The licensing of workers was more critical in a “pre-internet” world, since licenses established consumer trust by signaling the skills or knowledge required to perform a job. But today, digital platforms can mitigate the need for (some) licensing by establishing trust and ensuring quality through other means — such as user reviews, platform requirements, and other mechanisms like pre-vetting and guarantees.
“Managed marketplaces” models in particular can be helpful in establishing user trust, because they intermediate parts of the service delivery, adding value by taking on functions like identifying high-quality providers, standardizing prices, and automating matching between demand and supply. As scrutiny around safety for marketplaces continues to rise, the importance of trusted labor becomes even more significant. In childcare, for instance, people don’t want to just see a list of all possible caregivers — they want to know with certainty that the providers they’re hiring are trustworthy and qualified, and a managed marketplace can capitalize on this user need by thoroughly vetting all supply.
Managed marketplaces can greatly mitigate the need for licensing because users trust the marketplace itself, particularly on the highly managed side of the spectrum. Such platforms can enable high-quality, but unlicensed, suppliers to offer services alongside licensed providers — and in doing so, promote entrepreneurship and alleviate supply constraints.
The dirty secret of passive index funds — whether open-end, closed-end, or ETF — is the distribution of daily dollar value traded among the securities within the indexes they mimic. In the Russell 2000 Index, for instance, the vast majority of stocks are lower volume, lower value-traded stocks. Today I counted 1,049 stocks that traded less than $5 million in value during the day. That is over half, and almost half of those — 456 stocks — traded less than $1 million during the day. Yet through indexation and passive investing, hundreds of billions are linked to stocks like this. The S&P 500 is no different — the index contains the world’s largest stocks, but still, 266 stocks — over half — traded under $150 million today. That sounds like a lot, but trillions of dollars in assets globally are indexed to these stocks. The theater keeps getting more crowded, but the exit door is the same as it always was. All this gets worse as you get into even less liquid equity and bond markets globally.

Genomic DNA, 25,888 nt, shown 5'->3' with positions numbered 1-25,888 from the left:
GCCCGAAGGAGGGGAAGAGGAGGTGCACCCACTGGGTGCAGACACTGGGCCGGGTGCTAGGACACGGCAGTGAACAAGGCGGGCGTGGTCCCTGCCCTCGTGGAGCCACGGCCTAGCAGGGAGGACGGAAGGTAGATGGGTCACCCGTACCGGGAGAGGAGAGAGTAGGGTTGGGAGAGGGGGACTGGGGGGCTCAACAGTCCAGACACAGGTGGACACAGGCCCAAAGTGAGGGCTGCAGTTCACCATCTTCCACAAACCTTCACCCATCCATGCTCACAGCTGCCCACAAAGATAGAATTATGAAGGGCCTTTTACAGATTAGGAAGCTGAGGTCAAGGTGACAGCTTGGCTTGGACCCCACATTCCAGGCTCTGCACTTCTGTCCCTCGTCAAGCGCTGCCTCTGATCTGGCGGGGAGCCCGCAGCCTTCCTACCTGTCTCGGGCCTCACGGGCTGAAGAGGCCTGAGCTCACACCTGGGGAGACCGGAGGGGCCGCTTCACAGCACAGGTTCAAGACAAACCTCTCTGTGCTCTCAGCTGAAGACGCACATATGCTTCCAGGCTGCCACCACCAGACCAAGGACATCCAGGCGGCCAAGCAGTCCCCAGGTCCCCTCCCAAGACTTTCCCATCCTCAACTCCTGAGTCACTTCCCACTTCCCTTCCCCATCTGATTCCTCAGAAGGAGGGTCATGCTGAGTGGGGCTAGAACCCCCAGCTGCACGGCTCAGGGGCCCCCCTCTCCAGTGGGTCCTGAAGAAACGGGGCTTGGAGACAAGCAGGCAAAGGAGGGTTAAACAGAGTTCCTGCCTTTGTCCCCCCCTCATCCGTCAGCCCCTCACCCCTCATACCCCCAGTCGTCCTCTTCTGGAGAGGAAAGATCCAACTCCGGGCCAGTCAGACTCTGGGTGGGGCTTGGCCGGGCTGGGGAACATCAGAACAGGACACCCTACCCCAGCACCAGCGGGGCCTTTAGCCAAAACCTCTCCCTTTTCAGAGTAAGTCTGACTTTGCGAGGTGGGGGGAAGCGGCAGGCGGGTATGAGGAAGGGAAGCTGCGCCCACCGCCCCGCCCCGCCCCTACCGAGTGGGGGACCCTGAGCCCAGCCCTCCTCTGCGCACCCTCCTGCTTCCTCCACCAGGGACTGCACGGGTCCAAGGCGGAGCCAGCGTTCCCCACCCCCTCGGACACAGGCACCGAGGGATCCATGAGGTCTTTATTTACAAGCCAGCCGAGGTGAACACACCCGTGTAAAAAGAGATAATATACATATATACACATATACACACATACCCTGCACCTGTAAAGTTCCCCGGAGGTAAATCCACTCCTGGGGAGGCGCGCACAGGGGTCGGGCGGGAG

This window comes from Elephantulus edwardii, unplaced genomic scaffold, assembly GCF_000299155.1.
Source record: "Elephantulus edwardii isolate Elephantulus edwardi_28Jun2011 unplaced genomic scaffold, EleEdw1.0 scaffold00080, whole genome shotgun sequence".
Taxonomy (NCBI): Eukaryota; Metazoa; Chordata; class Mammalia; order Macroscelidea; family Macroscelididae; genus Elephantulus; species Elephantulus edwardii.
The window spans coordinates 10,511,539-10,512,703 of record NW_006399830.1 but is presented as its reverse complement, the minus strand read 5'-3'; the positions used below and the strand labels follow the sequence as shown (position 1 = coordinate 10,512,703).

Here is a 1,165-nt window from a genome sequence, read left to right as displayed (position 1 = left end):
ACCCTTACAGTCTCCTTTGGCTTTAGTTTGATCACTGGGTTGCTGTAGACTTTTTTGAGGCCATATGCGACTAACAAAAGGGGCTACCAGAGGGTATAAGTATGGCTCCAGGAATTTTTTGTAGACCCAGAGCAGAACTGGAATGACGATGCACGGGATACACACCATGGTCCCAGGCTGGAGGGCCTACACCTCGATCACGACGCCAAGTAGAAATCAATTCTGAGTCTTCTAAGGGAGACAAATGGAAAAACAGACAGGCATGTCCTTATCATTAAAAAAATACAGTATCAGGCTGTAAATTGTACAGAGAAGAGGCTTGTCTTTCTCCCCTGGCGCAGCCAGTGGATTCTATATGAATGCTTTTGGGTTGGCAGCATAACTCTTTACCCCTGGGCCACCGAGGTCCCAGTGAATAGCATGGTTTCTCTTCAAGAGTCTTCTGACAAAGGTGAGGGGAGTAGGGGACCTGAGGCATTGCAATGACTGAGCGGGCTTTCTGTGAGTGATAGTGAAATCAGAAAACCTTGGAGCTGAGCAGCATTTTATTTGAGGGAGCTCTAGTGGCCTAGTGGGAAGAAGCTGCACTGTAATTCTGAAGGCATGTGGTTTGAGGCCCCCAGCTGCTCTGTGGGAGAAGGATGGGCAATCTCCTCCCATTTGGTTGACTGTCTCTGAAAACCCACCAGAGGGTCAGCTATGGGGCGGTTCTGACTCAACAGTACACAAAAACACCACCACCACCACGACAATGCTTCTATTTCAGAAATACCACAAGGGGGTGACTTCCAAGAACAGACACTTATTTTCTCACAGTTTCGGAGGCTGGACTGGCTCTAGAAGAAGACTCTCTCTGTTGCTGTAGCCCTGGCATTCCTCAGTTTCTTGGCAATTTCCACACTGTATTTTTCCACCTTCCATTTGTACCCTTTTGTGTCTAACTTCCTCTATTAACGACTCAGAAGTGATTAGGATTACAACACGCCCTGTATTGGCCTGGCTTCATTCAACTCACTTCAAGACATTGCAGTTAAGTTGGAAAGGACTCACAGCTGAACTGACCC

This structured asset play is the same story again and again — so easy to sell, such a self-fulfilling prophecy as the technical machinery kicks in. All those money managers market lower fees for indexed, passive products, but they are not fools — they make up for it in scale. Potentially making it worse will be the impossibility of unwinding the derivatives and naked buy/sell strategies used to help so many of these funds pseudo-match flows and prices each and every day. This fundamental concept is the same one that resulted in the market meltdowns in 2008. However, I just don’t know what the timeline will be. Like most bubbles, the longer it goes on, the worse the crash will be.
So index funds hold less than 15% of shares in public companies. And according to former Vanguard CEO Bill McNabb, indexing in stocks and bonds globally represents less than 5% of global assets.
When you buy an index fund of the total stock market, you are literally buying the stock market in proportion to the shares held by all active investors. If you sum up the collective holdings of active managers, what you basically get is a market-cap-weighted index. Index fund investors are simply buying what the active investors have laid out for them.
Charley Ellis wrote in his book, The Index Revolution, that indexing accounts for less than 5% of trading, with the remaining 95% or so done by active investors. This will always be the case, no matter the amount of money flowing into index funds.
When an index fund investor sells, they’re technically selling their holdings in direct proportion to their weighting in the index. So there is little market impact involved. Again, index fund investors are simply owning stocks in the proportion that all active investors own stocks. Plus, index funds never lever up your holdings. They never receive a margin call. They don’t put 30% of your holdings in Valeant Pharmaceuticals. And no index fund has ever closed up shop to spend more time with their family.
Amazon now delivers nearly half of its orders, compared with less than 15% in 2017, according to estimates from research firm Rakuten Intelligence. It is now handling an estimated 4.8 million packages every day in the U.S. … The U.S. Postal Service, once the primary carrier of Amazon parcels, delivers about half the share of packages than it did two years ago.
At a news conference in Tokyo this month, Mr Koji said the company would focus on strengthening its three core markets in Japan, Europe and Australia: “That will be our priority and we’ll subsequently consider whether we will do further merger and acquisition deals.”